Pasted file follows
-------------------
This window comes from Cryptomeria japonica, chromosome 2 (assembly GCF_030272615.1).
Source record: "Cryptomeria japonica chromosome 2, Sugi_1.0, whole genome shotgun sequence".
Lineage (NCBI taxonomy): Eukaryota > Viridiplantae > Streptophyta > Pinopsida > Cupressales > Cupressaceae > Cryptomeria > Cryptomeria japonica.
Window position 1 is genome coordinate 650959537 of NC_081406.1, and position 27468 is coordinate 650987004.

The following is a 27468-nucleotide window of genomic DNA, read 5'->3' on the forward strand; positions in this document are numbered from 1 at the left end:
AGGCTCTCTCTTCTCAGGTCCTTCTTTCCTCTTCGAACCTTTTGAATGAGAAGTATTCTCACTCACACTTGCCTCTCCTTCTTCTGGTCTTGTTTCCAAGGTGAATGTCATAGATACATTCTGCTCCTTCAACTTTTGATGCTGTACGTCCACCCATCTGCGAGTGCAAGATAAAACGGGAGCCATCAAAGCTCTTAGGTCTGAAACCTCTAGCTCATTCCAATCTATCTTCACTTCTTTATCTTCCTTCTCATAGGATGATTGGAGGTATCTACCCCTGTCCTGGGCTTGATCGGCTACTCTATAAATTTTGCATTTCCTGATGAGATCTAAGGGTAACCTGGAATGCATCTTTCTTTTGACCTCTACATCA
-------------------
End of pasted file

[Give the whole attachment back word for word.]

This window comes from Cryptomeria japonica, chromosome 2 (assembly GCF_030272615.1).
Source record: "Cryptomeria japonica chromosome 2, Sugi_1.0, whole genome shotgun sequence".
Lineage (NCBI taxonomy): Eukaryota > Viridiplantae > Streptophyta > Pinopsida > Cupressales > Cupressaceae > Cryptomeria > Cryptomeria japonica.
Window position 1 is genome coordinate 650959537 of NC_081406.1, and position 27468 is coordinate 650987004.

The following is a 27468-nucleotide window of genomic DNA, read 5'->3' on the forward strand; positions in this document are numbered from 1 at the left end:
AGGCTCTCTCTTCTCAGGTCCTTCTTTCCTCTTCGAACCTTTTGAATGAGAAGTATTCTCACTCACACTTGCCTCTCCTTCTTCTGGTCTTGTTTCCAAGGTGAATGTCATAGATACATTCTGCTCCTTCAACTTTTGATGCTGTACGTCCACCCATCTGCGAGTGCAAGATAAAACGGGAGCCATCAAAGCTCTTAGGTCTGAAACCTCTAGCTCATTCCAATCTATCTTCACTTCTTTATCTTCCTTCTCATAGGATGATTGGAGGTATCTACCCCTGTCCTGGGCTTGATCGGCTACTCTATAAATTTTGCATTTCCTGATGAGATCTAAGGGTAACCTGGAATGCATCTTTCTTTTGACCTCTACATCA